What's @#%^ed up about even having a disclaimer in place is that you don't get calls from your local supermarket/farmer reminding you that you should eat from time to @#%^ing time. It's your personal responsibility.
If you don't **** you can die, if you don't eat you can die - we're not just now figuring these things out...
It sucks that SE need to protect themselves - and from what? - Litigious Mother @#%^ers! - that's who.
The problem is that we live in a world where no one wants personal responsibility; whenever anything goes wrong, the first thing people do is look for someone to blame. Blame the video games for violent kids, blame the tobacco companies for cancer, blame the fast food chains for obesity... it's all about blaming someone else and making them give you money to make up for your lack of personal responsibility.
The flip side of this is that we live in a world where every one will happily lie to you about the risks of what they're selling you up until the day you die from it, just to make an extra buck. To be honest, I *DO* blame fast food companies (and frito lay, and pepsi, and most other "snack food" manufacturers) for promoting the lie that you can eat that stuff all the time and be perfectly healthy. I blame them for loading their food with extra salt, grease, and sugar and pushing Super Sized "value" meals that contain more calories than the average person will burn in a day.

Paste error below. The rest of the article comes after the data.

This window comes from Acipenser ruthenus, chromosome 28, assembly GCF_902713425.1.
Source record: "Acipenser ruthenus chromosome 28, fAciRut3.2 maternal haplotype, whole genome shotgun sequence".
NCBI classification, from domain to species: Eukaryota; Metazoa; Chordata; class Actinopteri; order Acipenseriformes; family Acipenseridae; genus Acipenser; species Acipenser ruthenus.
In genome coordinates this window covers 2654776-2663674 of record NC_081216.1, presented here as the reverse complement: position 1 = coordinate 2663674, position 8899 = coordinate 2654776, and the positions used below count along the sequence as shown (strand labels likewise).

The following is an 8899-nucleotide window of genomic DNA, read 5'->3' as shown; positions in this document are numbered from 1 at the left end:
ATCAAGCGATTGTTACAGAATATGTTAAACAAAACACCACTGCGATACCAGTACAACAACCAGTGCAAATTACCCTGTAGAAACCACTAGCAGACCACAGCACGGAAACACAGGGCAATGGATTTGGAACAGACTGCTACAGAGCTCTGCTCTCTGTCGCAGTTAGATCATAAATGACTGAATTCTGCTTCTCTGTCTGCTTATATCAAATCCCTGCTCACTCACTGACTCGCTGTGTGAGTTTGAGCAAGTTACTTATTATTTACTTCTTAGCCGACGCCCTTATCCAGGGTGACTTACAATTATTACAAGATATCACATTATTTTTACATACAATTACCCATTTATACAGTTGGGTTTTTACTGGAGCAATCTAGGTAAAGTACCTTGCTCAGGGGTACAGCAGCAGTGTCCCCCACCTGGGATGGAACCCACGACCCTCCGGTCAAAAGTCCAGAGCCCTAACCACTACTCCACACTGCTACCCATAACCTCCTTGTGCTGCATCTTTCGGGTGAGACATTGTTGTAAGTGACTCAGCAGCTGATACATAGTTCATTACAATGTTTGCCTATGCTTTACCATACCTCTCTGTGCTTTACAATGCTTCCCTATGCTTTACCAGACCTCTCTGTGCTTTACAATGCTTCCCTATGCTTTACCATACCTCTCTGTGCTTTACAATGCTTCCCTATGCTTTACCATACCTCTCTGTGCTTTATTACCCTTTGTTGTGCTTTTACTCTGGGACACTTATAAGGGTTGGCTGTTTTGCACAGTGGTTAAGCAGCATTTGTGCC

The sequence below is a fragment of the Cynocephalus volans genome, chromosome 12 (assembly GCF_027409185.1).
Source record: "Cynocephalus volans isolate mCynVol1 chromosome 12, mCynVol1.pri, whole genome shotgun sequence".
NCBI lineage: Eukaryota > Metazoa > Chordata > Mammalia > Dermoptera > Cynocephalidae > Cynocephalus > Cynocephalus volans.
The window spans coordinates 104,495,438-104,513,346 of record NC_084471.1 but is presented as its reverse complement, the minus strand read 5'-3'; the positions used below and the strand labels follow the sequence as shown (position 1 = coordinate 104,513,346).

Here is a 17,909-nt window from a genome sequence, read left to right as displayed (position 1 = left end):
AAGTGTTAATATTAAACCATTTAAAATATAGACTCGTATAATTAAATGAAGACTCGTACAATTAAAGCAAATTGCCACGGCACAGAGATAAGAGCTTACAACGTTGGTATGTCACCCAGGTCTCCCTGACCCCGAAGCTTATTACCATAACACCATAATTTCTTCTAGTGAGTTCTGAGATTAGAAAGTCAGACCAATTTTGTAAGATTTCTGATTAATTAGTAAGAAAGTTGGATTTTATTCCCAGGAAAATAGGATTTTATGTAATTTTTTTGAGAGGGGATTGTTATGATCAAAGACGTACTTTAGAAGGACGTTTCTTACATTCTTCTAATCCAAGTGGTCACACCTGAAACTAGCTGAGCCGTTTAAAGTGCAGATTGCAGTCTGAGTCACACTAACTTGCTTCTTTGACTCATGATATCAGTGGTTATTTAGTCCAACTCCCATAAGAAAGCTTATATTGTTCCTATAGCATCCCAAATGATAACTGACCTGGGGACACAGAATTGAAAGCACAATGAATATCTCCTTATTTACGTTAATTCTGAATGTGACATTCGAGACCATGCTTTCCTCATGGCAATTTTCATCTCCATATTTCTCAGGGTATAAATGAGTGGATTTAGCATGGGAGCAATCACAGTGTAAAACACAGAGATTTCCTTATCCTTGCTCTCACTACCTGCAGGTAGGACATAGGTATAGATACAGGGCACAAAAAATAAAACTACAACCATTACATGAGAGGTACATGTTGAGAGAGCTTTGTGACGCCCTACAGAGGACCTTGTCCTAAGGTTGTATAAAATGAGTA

Corporations are not stupid, they just have a very warped sense of priorities because they exist for the sole purpose of making money. Whereas you might be able to count on a co worker or a neighbor to be fair and honest with you just because of empathy between human beings, a corporation will lie and exploit people all day long as long as that's what leads to the best bottom line. A lot of people say that this behavior is "evil" but it's like a shark eating a seal-- the shark isn't doing it out of spite, that's just how he knows to thrive. Corporations don't usually exploit people because the CEO just likes to make people suffer, they do it because that's what allows them to thrive. Chances are, the CEO was chosen because he fits the needs of the company and not vice versa.
The costs of irresponsible behavior that spill over onto other people are never taken into account by a well run corporation except to the extent that those costs could spill back over onto THEM and change the bottom line. Lawsuits or the threat of lawsuits help to keep corporations honest and responsible in a way that thousands of angry rants on the internet could never achieve. It's just simple economics and business sense. It's why we have to create laws with stiff penalties for pollution or financial malfeasance, and why, when those laws are not strictly enforced, we get BP or Enron.